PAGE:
For more information contact Marcia Carroll 902-892-9149 ext: 222

 

 


 

 

International Day of People with Disabilities

December 3, 2012

International Day of People with Disabilities

Click here to download.

 

 


 

$10,000 donation from Metro Credit Union for Snoezelen Room

Credit Union donation(1).jpg

Left to right
Bernard Gillis, Manager of Operations
Marcia Carroll, Executive Director Council of People with Disabilities (PEICOD)
Judith Bayliss, Development Coordinator PEICOD
Doug Bridges, Marketing and Communications Officer

 


Want to learn more about funding opportunities, student loans and disability grants?

Please contact:
PEI Council of People with Disabilities
5 Lower Malpeque Road, Unit 2 Landmark Plaza
902 892 9149 ext 225


Registered Disability Savings Plan
Learn more about this new federally registered savings plan delivered by the Government of Canada.

RDSP Facts

For more information, please contact
PEI Council of People with Disabilities
5 Lower Malpeque Rd. Unit 2 Charlottetown 
892-9149 ext. 221

The RDSP is designed to help people with disabilities and their families save for the future.
This information session is available in English only. Afin d'obtenir des renseignements en français, veuillez communiquer avec Gilbert Brunette par téléphone, au 613-563-2581 Ext. 11, ou par courriel à liaison@vac-ilc.ca ou visiter le www.vacanada.ca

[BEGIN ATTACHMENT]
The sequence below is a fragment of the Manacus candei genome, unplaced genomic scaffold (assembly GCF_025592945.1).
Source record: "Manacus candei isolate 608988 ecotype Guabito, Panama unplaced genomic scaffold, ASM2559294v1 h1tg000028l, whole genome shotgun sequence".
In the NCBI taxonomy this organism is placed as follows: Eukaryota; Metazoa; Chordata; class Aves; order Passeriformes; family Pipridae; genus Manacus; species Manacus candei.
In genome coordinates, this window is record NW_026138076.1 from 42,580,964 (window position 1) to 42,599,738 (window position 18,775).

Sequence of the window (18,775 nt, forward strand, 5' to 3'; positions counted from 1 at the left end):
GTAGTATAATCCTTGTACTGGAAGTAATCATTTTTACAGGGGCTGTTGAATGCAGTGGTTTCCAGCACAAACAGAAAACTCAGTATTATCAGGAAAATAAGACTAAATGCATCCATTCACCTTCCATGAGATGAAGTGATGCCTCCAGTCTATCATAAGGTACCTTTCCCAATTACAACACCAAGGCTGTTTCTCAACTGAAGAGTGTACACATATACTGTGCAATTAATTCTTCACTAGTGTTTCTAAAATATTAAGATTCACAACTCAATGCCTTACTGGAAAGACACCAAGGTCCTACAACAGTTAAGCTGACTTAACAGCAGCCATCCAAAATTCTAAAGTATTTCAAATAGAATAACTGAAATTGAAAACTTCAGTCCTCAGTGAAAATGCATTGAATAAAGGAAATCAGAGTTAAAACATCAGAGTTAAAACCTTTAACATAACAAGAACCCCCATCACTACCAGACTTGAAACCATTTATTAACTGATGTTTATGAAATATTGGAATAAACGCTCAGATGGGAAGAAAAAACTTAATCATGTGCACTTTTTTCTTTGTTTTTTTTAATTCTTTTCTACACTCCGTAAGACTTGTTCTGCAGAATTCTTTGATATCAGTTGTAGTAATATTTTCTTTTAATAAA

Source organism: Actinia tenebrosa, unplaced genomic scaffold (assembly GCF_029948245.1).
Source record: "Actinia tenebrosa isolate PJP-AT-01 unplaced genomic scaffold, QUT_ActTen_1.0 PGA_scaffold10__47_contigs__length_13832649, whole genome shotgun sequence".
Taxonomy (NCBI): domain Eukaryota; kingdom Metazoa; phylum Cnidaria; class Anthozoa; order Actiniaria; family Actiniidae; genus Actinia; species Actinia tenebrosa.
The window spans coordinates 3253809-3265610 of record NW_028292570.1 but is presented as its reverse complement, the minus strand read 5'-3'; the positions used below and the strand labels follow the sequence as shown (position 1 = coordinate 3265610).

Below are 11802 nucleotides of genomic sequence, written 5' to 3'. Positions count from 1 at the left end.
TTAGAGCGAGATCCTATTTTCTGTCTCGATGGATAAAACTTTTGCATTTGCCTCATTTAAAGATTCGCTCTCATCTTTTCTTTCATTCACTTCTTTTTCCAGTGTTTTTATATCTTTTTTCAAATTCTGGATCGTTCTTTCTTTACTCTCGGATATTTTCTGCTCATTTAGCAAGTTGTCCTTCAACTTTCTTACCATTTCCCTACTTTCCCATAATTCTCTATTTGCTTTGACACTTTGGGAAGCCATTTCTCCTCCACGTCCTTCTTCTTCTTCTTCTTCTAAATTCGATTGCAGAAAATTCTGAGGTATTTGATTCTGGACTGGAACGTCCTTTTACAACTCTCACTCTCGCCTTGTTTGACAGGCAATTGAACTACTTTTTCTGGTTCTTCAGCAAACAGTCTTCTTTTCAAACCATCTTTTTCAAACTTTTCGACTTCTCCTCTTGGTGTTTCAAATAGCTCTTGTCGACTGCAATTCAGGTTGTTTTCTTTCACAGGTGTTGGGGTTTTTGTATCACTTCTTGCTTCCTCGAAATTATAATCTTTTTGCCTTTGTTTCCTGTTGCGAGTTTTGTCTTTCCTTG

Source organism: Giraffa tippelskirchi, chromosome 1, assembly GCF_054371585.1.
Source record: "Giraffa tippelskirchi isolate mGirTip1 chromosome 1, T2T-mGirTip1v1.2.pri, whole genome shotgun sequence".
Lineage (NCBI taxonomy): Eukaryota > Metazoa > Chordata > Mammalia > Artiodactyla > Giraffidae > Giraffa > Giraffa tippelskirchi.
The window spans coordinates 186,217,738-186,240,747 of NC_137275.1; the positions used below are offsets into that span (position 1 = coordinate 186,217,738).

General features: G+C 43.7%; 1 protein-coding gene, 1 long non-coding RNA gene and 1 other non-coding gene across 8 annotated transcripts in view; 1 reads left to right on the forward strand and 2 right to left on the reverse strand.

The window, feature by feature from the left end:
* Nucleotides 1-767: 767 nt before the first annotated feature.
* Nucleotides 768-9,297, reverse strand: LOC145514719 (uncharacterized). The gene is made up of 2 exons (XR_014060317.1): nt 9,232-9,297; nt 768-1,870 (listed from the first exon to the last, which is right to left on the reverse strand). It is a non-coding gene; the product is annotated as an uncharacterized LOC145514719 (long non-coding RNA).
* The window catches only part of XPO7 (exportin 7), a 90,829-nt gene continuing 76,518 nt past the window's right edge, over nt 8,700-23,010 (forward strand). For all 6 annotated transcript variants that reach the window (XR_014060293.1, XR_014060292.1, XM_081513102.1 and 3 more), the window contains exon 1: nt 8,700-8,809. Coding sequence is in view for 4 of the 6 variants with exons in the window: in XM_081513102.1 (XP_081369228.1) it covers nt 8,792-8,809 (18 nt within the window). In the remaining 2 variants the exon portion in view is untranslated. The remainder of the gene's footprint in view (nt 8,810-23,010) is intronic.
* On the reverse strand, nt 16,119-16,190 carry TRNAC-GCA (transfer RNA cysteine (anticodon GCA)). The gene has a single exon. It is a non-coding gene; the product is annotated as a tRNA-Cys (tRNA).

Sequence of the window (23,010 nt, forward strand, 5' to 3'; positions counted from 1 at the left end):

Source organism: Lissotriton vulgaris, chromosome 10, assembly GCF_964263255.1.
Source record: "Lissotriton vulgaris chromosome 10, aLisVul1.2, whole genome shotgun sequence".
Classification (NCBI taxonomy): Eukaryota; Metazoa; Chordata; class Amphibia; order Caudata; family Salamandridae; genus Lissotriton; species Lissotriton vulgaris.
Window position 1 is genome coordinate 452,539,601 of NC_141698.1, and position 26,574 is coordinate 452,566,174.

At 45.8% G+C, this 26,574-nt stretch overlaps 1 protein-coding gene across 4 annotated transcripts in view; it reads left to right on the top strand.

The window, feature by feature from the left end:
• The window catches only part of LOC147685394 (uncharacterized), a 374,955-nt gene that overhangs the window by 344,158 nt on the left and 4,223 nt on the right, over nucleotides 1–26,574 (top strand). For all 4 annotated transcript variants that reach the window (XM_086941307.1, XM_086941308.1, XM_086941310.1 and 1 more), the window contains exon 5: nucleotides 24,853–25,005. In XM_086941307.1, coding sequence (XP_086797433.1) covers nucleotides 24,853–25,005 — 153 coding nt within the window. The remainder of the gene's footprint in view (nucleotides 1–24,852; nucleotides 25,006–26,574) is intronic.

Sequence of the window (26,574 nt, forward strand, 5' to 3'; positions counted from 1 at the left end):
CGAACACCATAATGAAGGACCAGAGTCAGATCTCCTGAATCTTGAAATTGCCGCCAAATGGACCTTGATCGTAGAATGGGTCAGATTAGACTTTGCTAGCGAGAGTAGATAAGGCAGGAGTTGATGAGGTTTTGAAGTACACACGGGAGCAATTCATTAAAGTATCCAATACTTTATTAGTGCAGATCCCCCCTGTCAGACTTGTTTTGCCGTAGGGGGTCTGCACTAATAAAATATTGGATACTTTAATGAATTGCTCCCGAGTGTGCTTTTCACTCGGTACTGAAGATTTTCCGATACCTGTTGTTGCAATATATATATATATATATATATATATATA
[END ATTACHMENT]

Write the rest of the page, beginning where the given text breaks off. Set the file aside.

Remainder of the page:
Loud, Proud & Passionate

Signing and singing with passion in Arabic, Spanish and English, 54 disabled women activists from 43 countries celebrate the achievements, pride and solidarity of women with disabilities around the world. These leaders are revolutionizing the status of women and girls worldwide. Filmed during MIUSA’s 5th International Women’s Institute on Leadership and Disability (WILD), the Loud, Proud and Passionate!(SM) music video release marks the beginning of MIUSA’s 30th Anniversary year-long celebration.